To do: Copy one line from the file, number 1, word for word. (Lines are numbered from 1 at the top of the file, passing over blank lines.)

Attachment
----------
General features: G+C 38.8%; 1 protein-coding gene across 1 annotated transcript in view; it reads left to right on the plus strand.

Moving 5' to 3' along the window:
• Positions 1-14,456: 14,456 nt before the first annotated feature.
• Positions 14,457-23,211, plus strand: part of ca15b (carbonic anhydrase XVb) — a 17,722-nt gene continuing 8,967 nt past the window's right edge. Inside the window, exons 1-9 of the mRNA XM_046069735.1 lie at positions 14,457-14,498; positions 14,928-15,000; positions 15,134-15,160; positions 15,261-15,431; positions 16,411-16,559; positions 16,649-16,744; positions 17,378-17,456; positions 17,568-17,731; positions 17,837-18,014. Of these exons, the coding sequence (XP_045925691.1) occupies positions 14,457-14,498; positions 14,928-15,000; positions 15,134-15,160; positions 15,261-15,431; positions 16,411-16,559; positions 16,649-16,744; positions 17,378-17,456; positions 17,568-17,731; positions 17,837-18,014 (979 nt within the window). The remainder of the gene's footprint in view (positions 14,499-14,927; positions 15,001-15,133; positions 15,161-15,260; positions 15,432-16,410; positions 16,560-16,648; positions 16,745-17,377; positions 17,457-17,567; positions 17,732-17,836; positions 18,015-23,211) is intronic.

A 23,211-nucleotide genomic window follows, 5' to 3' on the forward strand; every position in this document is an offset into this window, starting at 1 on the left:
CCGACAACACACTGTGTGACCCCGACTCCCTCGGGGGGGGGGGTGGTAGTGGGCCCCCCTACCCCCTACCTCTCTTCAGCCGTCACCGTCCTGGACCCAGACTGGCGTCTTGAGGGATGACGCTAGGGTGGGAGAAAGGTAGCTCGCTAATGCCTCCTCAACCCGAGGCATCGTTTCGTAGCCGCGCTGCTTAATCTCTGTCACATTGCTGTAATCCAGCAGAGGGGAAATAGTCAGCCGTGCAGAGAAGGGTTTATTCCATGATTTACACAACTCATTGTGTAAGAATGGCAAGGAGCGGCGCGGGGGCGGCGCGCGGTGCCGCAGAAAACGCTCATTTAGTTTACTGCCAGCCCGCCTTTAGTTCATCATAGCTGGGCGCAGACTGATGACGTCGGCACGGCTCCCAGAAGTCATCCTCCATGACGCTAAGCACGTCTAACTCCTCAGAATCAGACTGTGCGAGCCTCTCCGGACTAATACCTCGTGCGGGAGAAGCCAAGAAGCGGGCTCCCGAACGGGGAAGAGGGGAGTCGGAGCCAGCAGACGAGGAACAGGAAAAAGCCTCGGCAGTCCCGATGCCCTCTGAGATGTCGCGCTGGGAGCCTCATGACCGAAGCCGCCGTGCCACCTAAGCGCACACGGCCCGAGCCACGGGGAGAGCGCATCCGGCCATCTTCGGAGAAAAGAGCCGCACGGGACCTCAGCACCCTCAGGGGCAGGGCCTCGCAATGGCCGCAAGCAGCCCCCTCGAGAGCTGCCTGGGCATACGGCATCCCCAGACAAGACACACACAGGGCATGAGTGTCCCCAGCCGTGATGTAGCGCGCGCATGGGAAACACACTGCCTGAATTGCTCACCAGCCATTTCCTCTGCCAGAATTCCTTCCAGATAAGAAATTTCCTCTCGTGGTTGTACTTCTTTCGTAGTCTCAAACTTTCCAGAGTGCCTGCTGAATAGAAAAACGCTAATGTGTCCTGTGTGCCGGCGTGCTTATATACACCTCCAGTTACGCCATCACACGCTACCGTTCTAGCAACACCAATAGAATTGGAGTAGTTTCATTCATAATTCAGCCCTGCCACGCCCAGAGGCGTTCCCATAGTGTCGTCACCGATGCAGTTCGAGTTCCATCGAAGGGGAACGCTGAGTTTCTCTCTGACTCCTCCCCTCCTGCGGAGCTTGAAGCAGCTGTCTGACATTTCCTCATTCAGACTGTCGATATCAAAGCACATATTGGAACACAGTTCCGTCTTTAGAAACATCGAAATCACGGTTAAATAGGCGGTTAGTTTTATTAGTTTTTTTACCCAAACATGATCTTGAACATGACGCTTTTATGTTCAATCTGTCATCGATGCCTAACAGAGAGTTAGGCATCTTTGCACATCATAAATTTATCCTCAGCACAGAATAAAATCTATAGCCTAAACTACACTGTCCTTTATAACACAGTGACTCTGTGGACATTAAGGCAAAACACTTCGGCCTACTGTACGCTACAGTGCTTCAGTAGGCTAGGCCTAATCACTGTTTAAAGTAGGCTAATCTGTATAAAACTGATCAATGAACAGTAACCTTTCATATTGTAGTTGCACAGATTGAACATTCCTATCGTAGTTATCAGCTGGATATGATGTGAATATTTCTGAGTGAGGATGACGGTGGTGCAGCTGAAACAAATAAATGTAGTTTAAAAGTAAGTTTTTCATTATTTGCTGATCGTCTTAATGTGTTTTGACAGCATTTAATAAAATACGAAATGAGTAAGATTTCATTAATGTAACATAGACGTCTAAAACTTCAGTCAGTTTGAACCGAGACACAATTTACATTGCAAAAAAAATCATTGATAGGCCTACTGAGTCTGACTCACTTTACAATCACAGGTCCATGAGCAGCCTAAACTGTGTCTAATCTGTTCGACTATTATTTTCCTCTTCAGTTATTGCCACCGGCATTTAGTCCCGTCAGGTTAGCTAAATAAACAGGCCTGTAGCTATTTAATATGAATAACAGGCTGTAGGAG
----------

General features: G+C 38.8%; 1 protein-coding gene across 1 annotated transcript in view; it reads left to right on the plus strand.